On Friday evening, Mark and I went to the supermarket. We did all our shopping, and after we got everything loaded up onto the conveyer belt at the checkout, I sat down on a seat near where Mark was being checked out.
I fractured my rib a week ago, so I while I was sitting down, I was also sort of holding my side, and probably had a slightly pained look on my face. Another supermarket employee walked by and opened up the checkout adjacent to the one Mark and I were at. She looked at me and asked if I was OK. I explained that I was just having a rest because I have fractured one of my ribs. She asked me how and I explained that it was from jumping onto a bed and smacking my elbow into my ribcage (Yes, you may laugh. Who breaks a rib on a BED?? Hahah).
She said “Oh, what did he do that to you for?” and gestured towards Mark. Assuming she meant why did he bring me to the supermarket, I explained that someone had to supervise the shopping trip, as it’s me who keeps inventory of our groceries. As I was explaining this, she and the lady serving Mark started giggling together and she said “it’s all right, you can admit it” and the penny dropped. She was making a joke.
A joke about domestic violence. A joke insinuating that my partner gave me the broken rib. While he was standing RIGHT THERE.
I was speechless. I honestly didn’t know what to say. Admittedly, it’s a pretty outrageous story, and kind of sounds like the sort of story a victim of domestic violence might invent to cover up what really happened. But if you suspect that a victim of domestic violence is covering up his or her abuse, there are ways to approach the victim in a supportive and loving manner.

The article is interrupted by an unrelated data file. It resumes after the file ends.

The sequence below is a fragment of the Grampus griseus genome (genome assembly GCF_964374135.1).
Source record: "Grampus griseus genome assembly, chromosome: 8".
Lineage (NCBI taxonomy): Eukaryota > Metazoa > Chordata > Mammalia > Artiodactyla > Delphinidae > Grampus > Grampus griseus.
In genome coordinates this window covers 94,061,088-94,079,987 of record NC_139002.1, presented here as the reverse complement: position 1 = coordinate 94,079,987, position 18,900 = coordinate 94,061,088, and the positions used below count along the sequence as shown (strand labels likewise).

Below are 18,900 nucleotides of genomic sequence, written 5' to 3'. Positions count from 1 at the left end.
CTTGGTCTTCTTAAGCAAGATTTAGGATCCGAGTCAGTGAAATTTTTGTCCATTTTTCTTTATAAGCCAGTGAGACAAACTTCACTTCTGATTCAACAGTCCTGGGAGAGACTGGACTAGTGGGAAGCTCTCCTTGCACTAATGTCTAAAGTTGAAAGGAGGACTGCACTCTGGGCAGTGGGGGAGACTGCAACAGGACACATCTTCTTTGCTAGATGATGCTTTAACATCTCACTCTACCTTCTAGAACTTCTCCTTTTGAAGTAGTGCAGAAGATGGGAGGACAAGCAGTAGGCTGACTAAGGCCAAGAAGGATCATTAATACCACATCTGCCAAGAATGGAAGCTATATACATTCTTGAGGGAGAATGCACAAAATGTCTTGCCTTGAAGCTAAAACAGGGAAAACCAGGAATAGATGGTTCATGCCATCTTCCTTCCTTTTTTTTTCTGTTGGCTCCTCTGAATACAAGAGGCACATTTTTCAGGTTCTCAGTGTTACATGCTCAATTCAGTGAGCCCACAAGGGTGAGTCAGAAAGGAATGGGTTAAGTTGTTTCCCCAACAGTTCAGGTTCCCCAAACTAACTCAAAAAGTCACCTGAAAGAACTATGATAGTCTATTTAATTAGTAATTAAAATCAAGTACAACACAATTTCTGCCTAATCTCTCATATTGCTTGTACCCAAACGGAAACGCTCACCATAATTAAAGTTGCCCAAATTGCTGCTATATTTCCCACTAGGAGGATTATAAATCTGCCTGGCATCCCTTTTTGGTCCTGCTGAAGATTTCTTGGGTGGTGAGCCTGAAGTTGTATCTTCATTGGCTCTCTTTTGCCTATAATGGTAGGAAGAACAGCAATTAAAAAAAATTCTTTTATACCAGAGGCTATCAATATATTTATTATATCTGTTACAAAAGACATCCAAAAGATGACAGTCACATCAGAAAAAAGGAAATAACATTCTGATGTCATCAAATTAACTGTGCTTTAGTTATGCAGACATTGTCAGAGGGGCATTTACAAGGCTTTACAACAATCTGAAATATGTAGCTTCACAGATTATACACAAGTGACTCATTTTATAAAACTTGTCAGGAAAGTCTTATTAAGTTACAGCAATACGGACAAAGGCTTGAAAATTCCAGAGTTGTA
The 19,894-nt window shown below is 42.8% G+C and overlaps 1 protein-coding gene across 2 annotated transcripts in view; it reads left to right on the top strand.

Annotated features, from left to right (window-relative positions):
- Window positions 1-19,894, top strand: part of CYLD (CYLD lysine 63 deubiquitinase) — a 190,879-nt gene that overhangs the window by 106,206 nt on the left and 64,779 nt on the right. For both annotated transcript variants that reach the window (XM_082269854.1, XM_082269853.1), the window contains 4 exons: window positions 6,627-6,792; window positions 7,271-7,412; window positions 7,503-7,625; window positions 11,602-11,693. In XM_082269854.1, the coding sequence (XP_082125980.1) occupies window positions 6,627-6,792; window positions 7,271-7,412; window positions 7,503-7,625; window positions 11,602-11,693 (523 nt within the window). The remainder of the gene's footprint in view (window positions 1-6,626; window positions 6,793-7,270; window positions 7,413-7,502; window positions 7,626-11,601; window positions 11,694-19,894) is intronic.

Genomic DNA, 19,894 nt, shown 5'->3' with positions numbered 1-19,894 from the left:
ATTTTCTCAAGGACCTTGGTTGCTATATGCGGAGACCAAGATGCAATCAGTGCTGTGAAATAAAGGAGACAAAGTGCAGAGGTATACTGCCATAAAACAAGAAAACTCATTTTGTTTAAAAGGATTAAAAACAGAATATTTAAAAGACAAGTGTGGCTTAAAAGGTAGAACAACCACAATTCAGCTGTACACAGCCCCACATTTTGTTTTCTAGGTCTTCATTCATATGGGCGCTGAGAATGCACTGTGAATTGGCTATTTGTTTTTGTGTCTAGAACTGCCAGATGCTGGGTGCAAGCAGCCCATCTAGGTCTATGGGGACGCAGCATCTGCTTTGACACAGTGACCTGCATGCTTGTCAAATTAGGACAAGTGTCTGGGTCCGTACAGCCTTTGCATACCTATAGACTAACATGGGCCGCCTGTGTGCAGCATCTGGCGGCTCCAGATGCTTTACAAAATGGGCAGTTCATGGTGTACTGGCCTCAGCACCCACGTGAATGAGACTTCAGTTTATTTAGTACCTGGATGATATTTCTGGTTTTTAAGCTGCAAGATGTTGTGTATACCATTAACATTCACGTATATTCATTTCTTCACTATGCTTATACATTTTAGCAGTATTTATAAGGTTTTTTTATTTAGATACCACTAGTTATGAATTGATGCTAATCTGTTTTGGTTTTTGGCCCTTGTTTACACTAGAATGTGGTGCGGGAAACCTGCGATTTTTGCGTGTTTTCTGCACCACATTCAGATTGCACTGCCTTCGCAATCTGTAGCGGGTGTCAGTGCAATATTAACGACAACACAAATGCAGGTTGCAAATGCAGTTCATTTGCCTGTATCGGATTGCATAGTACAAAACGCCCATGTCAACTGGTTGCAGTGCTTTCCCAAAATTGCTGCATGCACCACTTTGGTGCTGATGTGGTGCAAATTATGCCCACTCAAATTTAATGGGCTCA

Domestic violence is NEVER funny. It’s just not. It’s a very real, traumatic thing and trivialising it like that diminishes the impact it has on billions of lives across the world, every single day. Suggesting that my partner is physically abusive to me disrespects our relationship, disrespects him, and by expansion, disrespects every man who would never raise a hand to his partner. Making jokes about domestic violence unfairly demonises the wrong people, and silences victims who would otherwise raise their voices to ask for help.
I wish I’d had my wits about me enough to say something at the time, but I was literally so gobsmacked (and kind of in a lot of pain from walking around the supermarket) to formulate thoughts, let alone make words come out of my mouth.
I have never been a victim of domestic violence. I know how lucky I am. But imagine if I had been? Imagine if Mark WAS physically assaulting me in our home, and I was working up the courage to get ouf of there? Would I have lost my nerve to ask for help after a joke like that? Would he have taken me home and beaten me harder for nearly letting our secret out? Imagine if Mark was my new partner after I’d already survived an abusive relationship? Would a joke like that have undermined my trust in him?
Domestic violence victims and survivors already suffer with things like a stretched to breaking point legal system, a lack of space in crisis shelters, the “why did you let it go on so long?” judgements and the fear and shame of admitting that your spouse is assaulting you, without having to cope with off-colour jokes on top of everything else.
We need to take domestic violence seriously. It’s NEVER appropriate to joke about it, ever.